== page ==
On Sept. 9 at 9:30 PM (the time Lindsay Mendez usually takes flight as Elphaba four blocks down at Broadway's Gershwin Theatre) the actress — on her night off from starring in Wicked, yet still dressed in emerald green — took the stage with collaborator, friend and music director Marco Paguia for their jazz concert debut at Manhattan nightclub 54 Below.
Mendez and Paguia, accompanied by Chris Tordini on bass and Tommy Crane on drums, opened the evening with their cover of John Legend's "Ordinary People," a staple for the duo and the first track off their debut album "This Time," which was released earlier this year.
"We are vocal on a Monday!" Mendez told the audience at 54 Below — which featured Dogfight songwriters and Tony Award nominees Benj Pasek and Justin Paul, Wicked co-star Katie Rose Clarke and Tony-nominated director Michael Greif, among others — in response to the overwhelming applause, before briefing the crowd on how she first crossed paths with Paguia.
The two met in 2010 when Mendez played a Mennonette alongside Betsy Wolfe in Sherie Rene Scott's Everyday Rapture. Paguia served as musical director, conductor and piano player on the production. After the two hit it off, they began to compile a song list of tunes they wanted to reinvent with a jazz and R&B flair.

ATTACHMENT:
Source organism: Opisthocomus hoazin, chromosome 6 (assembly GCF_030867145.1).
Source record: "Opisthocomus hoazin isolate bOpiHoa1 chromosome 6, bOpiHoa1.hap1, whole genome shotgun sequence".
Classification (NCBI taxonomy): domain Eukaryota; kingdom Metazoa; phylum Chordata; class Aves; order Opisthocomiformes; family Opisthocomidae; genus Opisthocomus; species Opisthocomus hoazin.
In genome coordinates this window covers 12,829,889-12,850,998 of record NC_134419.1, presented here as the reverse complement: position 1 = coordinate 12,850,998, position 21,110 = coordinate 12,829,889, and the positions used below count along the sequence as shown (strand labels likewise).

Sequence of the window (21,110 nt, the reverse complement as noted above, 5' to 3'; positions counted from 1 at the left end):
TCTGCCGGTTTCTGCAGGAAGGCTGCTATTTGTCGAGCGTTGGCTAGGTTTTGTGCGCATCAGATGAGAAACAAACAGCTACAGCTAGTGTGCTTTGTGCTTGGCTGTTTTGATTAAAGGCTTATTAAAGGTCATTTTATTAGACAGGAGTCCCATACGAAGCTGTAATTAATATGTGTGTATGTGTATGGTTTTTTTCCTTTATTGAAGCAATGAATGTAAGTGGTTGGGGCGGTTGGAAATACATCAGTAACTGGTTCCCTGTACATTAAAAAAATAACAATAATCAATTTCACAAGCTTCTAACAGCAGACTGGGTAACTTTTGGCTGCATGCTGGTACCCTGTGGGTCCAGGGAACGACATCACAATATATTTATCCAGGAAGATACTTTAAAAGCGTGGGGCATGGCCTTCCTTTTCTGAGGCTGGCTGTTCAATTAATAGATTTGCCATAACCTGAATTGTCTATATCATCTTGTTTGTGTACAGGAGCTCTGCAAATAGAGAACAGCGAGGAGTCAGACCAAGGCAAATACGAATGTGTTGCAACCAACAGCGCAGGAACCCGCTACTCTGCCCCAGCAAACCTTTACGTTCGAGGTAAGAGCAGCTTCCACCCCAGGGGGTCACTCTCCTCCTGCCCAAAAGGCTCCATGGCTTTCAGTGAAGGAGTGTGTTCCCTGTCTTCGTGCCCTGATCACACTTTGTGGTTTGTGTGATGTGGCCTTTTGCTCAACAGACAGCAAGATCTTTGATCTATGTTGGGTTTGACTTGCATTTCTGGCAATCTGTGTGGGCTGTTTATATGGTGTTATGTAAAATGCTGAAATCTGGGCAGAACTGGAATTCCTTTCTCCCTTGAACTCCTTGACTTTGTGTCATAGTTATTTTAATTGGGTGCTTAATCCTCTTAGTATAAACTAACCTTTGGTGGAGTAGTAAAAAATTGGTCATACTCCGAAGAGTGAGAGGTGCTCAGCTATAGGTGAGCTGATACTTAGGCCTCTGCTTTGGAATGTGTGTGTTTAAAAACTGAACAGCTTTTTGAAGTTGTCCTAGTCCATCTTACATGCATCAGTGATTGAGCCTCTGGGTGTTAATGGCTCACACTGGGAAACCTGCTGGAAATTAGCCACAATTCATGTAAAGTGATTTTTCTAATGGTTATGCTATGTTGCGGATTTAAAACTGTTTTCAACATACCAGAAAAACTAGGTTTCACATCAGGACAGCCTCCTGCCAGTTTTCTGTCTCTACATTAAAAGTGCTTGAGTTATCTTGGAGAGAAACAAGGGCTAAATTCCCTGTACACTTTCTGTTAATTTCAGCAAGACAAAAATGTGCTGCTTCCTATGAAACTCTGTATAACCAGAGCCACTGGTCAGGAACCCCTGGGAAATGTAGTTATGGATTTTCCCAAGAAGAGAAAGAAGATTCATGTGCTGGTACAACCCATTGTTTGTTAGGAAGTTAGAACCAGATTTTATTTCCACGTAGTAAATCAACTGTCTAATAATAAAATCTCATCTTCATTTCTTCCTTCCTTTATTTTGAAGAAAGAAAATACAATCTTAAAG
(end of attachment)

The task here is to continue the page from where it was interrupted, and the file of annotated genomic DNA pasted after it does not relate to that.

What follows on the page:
Mendez confessed that the next tune, a Queen cover of "I Want to Break Free," was a song that she and Paguia have recently been experimenting with. The evening at 54 Below offered a combination of old favorites that the two have recorded and performed in previous concerts at Birdland, Joe's Pub, Lincoln Center and more, as well as new material they've recently explored in the rehearsal room.
|photo by Joseph Marzullo/WENN|
The evening continued with Peter Gabriel's "Washing of the Water," a tune that Paguia covered on his first jazz album; a soul-infused version of Buddy Miles' "Them Changes"; Pink Floyd's "Money," featuring effortless piano solos from Paguia — who, not to mention, played the entirety of the evening from memory, without sheet music; and a captivating performance of James H. Shelton's "Lilac Wine."
Mendez and Paguia dueted — with Mendez on vocals and Paguia on the keys, sans bass and drums accompaniment — on Joni Mitchell's "My Old Man," the first song that the two collaborated on but don't often use in concert, and the evening's encore, Raul Midón's "Sittin' in the Middle."
Before the encore, Mendez — with a week's worth of Wicked performances ahead — said with a laugh, "Everyone [must] go home, and I have to stop talking!" At the end of the night, it was evident that Mendez and Paguia, center stage at 54 Below, were "Sittin' in the Middle" of fans and friends in the heart of Broadway's theatre district.
(Playbill.com staff writer Michael Gioia's work appears in the news, feature and video sections of Playbill.com as well as in the pages of Playbill magazine. Follow him on Twitter at @PlaybillMichael.)